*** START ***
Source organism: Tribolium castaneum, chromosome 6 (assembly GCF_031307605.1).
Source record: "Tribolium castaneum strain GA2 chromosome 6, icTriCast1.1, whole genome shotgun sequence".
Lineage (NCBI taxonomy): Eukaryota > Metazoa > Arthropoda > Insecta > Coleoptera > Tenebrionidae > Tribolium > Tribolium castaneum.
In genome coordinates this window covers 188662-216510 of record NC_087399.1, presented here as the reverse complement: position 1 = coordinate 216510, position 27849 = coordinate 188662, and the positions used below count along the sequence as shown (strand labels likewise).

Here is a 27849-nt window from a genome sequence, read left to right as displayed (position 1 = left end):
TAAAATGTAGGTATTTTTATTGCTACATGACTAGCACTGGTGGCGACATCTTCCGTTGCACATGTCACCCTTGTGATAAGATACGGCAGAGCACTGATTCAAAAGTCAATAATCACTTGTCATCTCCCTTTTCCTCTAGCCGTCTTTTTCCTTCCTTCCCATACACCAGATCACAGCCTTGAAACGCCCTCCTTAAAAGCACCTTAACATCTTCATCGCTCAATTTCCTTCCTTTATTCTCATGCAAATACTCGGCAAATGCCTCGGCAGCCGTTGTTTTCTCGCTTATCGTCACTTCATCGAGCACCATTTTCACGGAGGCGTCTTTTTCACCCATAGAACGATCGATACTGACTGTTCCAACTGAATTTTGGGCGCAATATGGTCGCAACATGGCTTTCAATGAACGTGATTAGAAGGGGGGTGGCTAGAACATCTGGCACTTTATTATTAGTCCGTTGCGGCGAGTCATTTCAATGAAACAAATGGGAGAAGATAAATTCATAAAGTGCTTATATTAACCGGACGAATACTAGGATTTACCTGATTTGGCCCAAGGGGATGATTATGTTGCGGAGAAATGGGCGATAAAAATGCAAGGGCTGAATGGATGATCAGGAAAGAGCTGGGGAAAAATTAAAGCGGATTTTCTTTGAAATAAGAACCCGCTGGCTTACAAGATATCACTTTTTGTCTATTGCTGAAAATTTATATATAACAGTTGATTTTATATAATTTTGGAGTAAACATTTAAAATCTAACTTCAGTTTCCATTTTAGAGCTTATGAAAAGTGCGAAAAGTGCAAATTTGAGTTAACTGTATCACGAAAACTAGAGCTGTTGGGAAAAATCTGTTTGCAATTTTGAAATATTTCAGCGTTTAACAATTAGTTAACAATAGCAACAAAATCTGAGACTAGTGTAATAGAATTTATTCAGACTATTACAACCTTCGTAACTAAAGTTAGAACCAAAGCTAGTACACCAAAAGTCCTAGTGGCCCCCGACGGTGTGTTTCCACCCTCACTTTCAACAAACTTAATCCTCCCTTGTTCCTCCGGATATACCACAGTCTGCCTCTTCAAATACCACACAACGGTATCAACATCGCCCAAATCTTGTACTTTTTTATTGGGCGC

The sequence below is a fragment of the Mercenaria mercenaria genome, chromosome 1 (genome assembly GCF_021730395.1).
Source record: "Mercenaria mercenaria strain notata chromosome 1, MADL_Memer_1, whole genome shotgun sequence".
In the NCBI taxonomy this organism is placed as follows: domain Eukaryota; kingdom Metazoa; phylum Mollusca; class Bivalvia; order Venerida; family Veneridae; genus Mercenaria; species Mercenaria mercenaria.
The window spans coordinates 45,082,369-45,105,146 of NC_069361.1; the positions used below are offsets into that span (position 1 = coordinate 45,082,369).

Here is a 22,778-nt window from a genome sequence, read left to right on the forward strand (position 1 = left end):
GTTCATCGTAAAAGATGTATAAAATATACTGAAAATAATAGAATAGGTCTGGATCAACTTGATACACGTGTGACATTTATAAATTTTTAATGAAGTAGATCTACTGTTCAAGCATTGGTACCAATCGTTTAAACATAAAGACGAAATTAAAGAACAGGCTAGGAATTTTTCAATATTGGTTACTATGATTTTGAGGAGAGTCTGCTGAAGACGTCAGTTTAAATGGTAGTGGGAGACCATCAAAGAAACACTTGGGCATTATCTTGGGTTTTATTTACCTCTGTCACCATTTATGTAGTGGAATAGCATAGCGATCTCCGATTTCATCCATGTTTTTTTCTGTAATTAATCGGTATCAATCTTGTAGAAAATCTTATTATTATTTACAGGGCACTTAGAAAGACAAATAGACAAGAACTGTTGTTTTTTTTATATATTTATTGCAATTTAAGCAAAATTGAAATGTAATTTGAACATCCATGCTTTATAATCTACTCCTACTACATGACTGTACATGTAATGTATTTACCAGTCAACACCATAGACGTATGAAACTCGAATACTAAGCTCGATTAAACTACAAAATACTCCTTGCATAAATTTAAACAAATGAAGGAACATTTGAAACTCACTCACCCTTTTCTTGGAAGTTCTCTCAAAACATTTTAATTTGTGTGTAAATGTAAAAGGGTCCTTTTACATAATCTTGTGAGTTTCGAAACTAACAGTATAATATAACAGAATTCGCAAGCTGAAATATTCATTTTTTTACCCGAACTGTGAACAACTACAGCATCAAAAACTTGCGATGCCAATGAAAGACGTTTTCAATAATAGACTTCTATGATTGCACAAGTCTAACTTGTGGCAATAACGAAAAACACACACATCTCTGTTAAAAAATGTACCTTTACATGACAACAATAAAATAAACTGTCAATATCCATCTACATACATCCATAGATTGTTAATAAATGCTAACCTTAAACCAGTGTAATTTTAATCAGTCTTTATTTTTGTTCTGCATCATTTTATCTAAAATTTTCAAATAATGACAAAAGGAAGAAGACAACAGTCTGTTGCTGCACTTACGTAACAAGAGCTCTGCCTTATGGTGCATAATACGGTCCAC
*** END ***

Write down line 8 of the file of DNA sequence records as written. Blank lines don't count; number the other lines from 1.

Source record: "Mercenaria mercenaria strain notata chromosome 1, MADL_Memer_1, whole genome shotgun sequence".